In this emptiness of time I have never known a place as peaceful for me as in the slave internment, completely walled off from the monsters, a warlord’s asset to be protected and fed. But even inside there were dangers, for in a place where there is nothing to gain and nothing to lose, there are still men, and in some ways they are the most dangerous monsters of all.
Eret, the leader among the slaves, left me alone for a while, neither harassing me, nor inviting me to his fold. I was careful not to assert myself against him, and he didn’t seem anxious to test me, but some of his underlings showed signs of annoyance and displeasure. None seemed to know anything about Enta.
I had better luck with the keepers. I told them stories and made them laugh. They didn’t believe I killed a gobahr, but it didn’t matter, they enjoyed the telling. A guard named Tumat told me how he killed a porgrent, and it was my turn to laugh.
A few of them had seen Enta when she came through, but didn’t know what the traders did with her. She was too young for slave work and the warlord Breshkan forbad concubinage at her age. This little fact, knowing that she would not be misused in this way, carved a shaving of mercy in me that, should I ever confront the warlord in this merciless time, no matter what else, he might receive my gratitude.
I played Pantishat with several of Eret’s pack, a game of chance using cards, dice, and spoons.
“You didn’t kill no gobahr,” said Kem, a fierce Labrine, and one that I’d rescued from a collax.
I shrugged. “All right.”
The game turned aggressive, with heavier betting and challenges to roll, but I played it cool, stood my hand and took it from them.
“You’re a liar,” said Harge, another one from Kem’s chain.
My senses flared a warning. This wasn’t friendly jibing, they baited me. Stebby bustled up behind them and rolled his eyes to my left. A glance confirmed that more of them gathered behind me.
I stood and scooped up my winnings and pocketed them. “I think we’re done here.”
“I don’t think so,” said Kem.
I was now surrounded, and the keepers on the walls yelled for them to disperse, but they didn’t move.
I cracked my knuckles. “What do you hope to achieve, Kem.”
I estimated half of Eret’s men now surrounded me. These weren’t warriors, but I estimated a quarter of them might put up a decent fight. I would surely defeat them, but they might find that thin line of luck to kill me, and I had no desire to hurt them.
Kem spat. “Order.”
“Words of a slave keeper,” I said.
This is the problem with living one’s life in the unforgiving hell that is this world—I only ever fight to kill, because the alternative in the wild is my own death. If I fought these men to win, I would kill many of them. I had to discourage them with the most convincing show of strength.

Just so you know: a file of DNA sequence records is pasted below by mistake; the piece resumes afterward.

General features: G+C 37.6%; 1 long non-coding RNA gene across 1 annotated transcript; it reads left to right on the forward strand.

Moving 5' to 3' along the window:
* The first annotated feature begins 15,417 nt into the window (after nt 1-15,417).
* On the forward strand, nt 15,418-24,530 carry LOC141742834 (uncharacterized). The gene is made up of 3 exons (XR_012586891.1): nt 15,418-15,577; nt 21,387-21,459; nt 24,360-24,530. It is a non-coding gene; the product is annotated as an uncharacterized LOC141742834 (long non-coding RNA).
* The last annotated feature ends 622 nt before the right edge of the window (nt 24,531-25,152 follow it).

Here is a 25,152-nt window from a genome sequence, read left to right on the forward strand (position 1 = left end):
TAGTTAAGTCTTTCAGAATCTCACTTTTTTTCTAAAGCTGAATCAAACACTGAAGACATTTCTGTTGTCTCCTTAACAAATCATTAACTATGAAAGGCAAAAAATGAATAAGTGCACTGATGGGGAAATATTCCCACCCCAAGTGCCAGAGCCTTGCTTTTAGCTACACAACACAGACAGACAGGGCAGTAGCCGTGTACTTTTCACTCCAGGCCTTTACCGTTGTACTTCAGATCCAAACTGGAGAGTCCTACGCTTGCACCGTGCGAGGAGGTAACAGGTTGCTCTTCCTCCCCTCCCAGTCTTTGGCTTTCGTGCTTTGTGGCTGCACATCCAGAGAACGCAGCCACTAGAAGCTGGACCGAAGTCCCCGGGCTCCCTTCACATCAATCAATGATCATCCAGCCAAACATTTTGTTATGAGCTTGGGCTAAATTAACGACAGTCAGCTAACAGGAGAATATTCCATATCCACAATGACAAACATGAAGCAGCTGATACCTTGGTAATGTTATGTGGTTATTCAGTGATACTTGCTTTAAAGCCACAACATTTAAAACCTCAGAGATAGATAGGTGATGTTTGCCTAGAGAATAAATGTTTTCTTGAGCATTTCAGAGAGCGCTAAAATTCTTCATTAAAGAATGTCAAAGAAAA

The man I chose was unknown to me, and he stood behind Harge, his arms folded, biceps flexing, the corner of his mouth twitching. Other than me, he was the biggest man among them.
I picked up a spoon, leapt over the table, and reached him before he’d barely uncrossed his arms. I punched him square in the chest. A rib cracked and he grunted. I spun around him and put him in a hold with the spoon handle at his jugular, then pulled him out of the circle so no one stood behind me.
The keepers yelled from the walls. “Don’t kill him. He is Kasto.”
I glared at the crowd with the meanest look I could muster. I had to hold back a laugh. “I can kill this man with one quick move. You saw how fast I took him. What chance do you believe you have to survive a fight with me?”
Some of them started to back off, but three moved closer. I pinned the first one with my eyes. “After I take out his throat, I will break your knee.” I turned my eyes on the next one. “And I will break your neck.”
“What about me?” asked the third.
“I estimate you will be convinced when I finish the other two.”
The third one backed off, and the other two followed. I had hope that I could escape this without spilling blood.
“You will have no trouble from me if you give me none.” I released my hold on the man and stepped back. His arms dropped and he hunched over holding his chest. “If you still demand it, let’s go.”
The crowd started to break, but the man I’d held turned around and slashed at me with a blade. The conditioning of the wild took over, and I twisted his wrist, took his knife away, and buried it in his heart, twisting to do the greatest damage. I pulled it out, and the man dropped to the ground, his face in the dirt.
The crude, dull blade dripped with his blood, and the crowd scattered, some new fear in them.
“Mallocrest.” Tumat the slave keeper called from the wall. “Bring the knife to the pen.”
I walked to a fenced in part of the internment. Tumat let me in, three keepers pointed pistols at me as he took the knife. “You played that well,” he said. “But you chose badly.”
I turned as Tumat checked my clothing for more items. “They saw what happened to him. I think they’ll leave me alone for a while.”
“I’m certain they will. They will stay very far away from you. The man you killed was Breshkan’s cousin, sent here for punishment.”
“No.” There are few things in these hellish times that surprise me, but my jaw was slack.
“He will kill you, of course.”